Are the souls of certain creative people particularly raw, that they are given to fortify themselves with alcohol or drugs and destroy their lives? It's not a new phenomenon, of course. There's a certain obsessive quality about the devotion that it takes to pursue the life of an artist despite all the obstacles encountered along the way. Few of those who attempt it rise beyond the level of mediocrity--not in terms of their work, perhaps, but how it is received or remembered in the course of years, decades, centuries... And then there are those who, no matter how successful, can never bring themselves to accept the adulation of the world out there; something inside convinces them that they are failures.
These thoughts prompted by two events last week, one movie, one theatrical performance. It's not fair, I know, to judge a movie based on the DVD, but Ellie and I missed "La Vie en Rose" when it was in the theaters, and caught up with it in our living room down at the beach at the end of last week. It's the story of the French songstress, Edith Piaf, the "little sparrow," who used her rather coarse and reedy voice to belt out songs that scalded the listening ear with its exuberance and pain.
Given the story of her turbulent life--abandoned as a child, brought up in a brothel, plagued by the death of a child, the murder of her sponsor, the plane crash death of the love of her life, disease--it's not surprising that this tiny (4 foot 8 inches!) fragile woman used whatever she could lay her hands on to alleviate the pain. It's clearly a meaty story, too, for the big screen. But, sadly, I just hated the film. Attribute it in part to the small screen, but the director's obsession with chiaroscuro effects--the dramatic juxtaposition of dark and light--made it often impossible to make out what was happening on the screen. Worse, though, was the infuriatingly "clever" play with time, turning what would have been an irresistible story of a heart and soul in deep distress into a confusing, intellectually-driven cinematic nightmare. My judgment. But I loved the songs.
By strange coincidence, we heard from friends that "Hank Williams: Lost Highway" was playing at our local theater, the Laguna Playhouse, and bought tickets for Saturday night. I'm an old Hank Williams fan. I couldn't resist. And really enjoyed the show. It tracked Hank's rise to fame and his downward slide into oblivion as the demon alcohol sank its claws ever deeper into his flesh. Expelled from the Grand Old Opry and eventually abandoned by his band, the Drifting Cowboys, because of his uncontrolled drinking, he died of drug-induced heart failure at the age of twenty-nine in the back seat of a Cadillac on his way to a gig. Hank's songs about love and rejection, high living and remorse remain as enduring testament to genius gone tragically awry.
"Lost Highway" proved to be a good show, flawed at the end, I thought, by an unsuccessful effort to bring the audience back out of the despondency of its main character. It needed a different structure, one which allowed a little more retrospective distance--an end to which it could usefully have put the character of Tee-Tot, the black blues singer who was Hank's early inspiration and who "framed" the front end of the story. If I were to do the rewrite, I would end with the focus on this character, completing the frame and giving us a sane, Greek chorus perspective on the protagonist. Still, the actor-singer-performers did a great job in recreating the best of Hank Williams songs--enough of a treat in itself.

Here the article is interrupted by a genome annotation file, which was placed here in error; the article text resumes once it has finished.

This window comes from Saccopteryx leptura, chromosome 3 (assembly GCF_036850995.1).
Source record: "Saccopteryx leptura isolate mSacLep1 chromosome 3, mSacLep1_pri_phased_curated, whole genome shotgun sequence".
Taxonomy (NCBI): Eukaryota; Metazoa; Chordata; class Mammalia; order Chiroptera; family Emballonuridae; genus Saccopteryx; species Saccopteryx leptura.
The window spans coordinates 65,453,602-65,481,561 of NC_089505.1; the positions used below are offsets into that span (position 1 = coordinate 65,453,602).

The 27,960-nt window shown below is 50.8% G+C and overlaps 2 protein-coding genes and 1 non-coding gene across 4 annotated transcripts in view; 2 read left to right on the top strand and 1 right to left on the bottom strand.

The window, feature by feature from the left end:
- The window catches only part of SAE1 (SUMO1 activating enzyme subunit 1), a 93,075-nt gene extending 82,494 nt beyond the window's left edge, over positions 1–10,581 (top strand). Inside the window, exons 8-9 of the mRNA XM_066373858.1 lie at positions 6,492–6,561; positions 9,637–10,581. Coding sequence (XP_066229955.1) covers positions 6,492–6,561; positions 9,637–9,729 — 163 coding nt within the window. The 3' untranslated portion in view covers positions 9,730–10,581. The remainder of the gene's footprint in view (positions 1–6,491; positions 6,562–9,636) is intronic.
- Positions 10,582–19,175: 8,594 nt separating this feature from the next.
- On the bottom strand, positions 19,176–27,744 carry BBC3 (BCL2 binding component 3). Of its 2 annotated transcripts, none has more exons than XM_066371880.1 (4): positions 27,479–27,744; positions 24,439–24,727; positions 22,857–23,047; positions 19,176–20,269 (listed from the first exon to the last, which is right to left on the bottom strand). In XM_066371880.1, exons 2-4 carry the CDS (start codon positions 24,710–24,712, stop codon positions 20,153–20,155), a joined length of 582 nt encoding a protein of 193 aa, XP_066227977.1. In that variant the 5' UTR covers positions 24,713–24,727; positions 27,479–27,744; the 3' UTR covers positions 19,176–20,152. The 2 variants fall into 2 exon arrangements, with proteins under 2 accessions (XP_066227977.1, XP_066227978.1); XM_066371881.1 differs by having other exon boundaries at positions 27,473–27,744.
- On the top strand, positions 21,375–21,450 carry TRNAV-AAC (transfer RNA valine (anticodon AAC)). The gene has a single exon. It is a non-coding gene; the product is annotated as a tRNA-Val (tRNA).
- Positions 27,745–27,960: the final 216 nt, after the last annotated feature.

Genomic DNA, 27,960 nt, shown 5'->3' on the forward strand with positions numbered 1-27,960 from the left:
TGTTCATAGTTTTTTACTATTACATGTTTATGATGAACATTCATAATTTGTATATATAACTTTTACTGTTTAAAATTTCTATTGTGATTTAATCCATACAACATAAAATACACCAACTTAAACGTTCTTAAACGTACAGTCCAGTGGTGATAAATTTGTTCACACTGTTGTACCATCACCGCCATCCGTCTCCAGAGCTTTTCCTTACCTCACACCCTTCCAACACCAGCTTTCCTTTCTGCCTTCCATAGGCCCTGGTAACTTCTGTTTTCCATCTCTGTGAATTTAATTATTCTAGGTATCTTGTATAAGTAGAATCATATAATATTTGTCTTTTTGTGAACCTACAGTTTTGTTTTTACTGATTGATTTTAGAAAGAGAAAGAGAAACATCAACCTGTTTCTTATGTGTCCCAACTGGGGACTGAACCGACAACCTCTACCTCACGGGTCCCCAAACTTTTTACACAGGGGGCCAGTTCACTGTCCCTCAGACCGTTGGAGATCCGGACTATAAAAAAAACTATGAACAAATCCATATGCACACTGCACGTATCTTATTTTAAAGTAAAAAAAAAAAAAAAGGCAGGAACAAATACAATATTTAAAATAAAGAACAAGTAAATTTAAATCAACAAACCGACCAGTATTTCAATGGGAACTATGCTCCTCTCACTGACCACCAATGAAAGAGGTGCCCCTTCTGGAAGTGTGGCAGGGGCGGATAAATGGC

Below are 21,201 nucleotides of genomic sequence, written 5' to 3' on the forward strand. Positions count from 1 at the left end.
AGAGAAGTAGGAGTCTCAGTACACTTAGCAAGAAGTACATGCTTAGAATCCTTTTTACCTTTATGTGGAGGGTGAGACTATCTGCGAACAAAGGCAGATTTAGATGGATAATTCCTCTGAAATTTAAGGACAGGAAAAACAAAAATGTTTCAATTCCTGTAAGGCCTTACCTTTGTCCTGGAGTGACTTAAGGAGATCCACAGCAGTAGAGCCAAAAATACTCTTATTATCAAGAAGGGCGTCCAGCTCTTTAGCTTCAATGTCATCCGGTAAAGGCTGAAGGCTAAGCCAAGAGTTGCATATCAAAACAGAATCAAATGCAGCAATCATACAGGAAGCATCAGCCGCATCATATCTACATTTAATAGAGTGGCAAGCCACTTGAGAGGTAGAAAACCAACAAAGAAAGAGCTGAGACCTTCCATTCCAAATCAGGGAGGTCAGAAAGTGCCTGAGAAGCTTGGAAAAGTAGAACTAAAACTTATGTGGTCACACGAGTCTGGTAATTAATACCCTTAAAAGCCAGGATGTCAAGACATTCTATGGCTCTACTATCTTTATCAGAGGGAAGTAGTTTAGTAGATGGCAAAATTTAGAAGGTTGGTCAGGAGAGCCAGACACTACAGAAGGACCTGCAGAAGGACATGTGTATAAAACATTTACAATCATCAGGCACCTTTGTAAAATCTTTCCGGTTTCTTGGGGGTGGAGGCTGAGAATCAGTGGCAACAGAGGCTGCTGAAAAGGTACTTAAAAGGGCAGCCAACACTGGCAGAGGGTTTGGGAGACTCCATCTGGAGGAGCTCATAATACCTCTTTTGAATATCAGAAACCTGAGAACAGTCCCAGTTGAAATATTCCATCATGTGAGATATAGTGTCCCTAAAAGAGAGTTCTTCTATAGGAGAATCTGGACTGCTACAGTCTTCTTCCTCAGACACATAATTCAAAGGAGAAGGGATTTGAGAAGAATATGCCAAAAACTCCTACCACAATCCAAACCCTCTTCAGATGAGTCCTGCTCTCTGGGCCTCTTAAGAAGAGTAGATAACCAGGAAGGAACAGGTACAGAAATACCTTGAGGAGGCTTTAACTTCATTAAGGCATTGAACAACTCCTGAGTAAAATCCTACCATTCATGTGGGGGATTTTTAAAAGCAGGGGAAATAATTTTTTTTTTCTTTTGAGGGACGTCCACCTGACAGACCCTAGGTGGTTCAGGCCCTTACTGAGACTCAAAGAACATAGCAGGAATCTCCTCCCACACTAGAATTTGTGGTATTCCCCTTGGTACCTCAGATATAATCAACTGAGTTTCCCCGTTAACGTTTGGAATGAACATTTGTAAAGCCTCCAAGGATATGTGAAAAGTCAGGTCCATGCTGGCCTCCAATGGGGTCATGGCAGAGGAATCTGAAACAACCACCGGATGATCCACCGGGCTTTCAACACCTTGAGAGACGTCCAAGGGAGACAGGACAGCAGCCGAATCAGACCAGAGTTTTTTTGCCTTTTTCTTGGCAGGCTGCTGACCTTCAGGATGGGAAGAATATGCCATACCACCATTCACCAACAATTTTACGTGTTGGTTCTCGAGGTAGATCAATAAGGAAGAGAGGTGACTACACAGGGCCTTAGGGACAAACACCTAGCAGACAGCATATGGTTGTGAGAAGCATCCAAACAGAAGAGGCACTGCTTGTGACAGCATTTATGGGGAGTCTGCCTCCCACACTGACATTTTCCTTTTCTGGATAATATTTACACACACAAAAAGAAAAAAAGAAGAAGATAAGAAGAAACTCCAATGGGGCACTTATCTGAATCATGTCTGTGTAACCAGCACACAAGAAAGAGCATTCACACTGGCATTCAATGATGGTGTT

So, back to our initial question... Both Williams and Piaf suffered the wounds of a traumatic childhood (Hank was born with a mild case of spina bifida and was brought up in the Depression with an absent father,) and both clearly experienced great suffering in their lives. The art they practiced may have been to some extent a means of relieving the suffering by giving it back to the world in the form of songs. But evidently it was not enough. The path to self-destruction was filled in each case with as much pathos as tragedy--with as much self-pity, then, as necessity. The trail of death, in the twentieth century alone--from the poet Dylan Thomas to those rock stars, Jimi Hendrix, Janis Joplin, Jim Morrison, Kurt Cobain, along with too many others to name--is depressing evidence of the prevalence of the disease.
The Buddhist teaching is that pain is inevitable, but suffering is a choice. If suffering is what we add to pain by attaching to it, it may follow that these creative people clung to pain because it provided them with the source and medium for their art. There are many others, of course, who choose a different path, and it will likely always be one of those impenetrable human mysteries as to why each one of us opts for the path we do. Sad, though, that talents like Williams and Piaf are snatched away from us before they can fulfill the greatness of their promise.
NOTE: I have just added to the blogroll a newly-discovered blog called "About Suffering" by Robert Daoust. It's very much in keeping with today's theme, so I hope you'll check it out.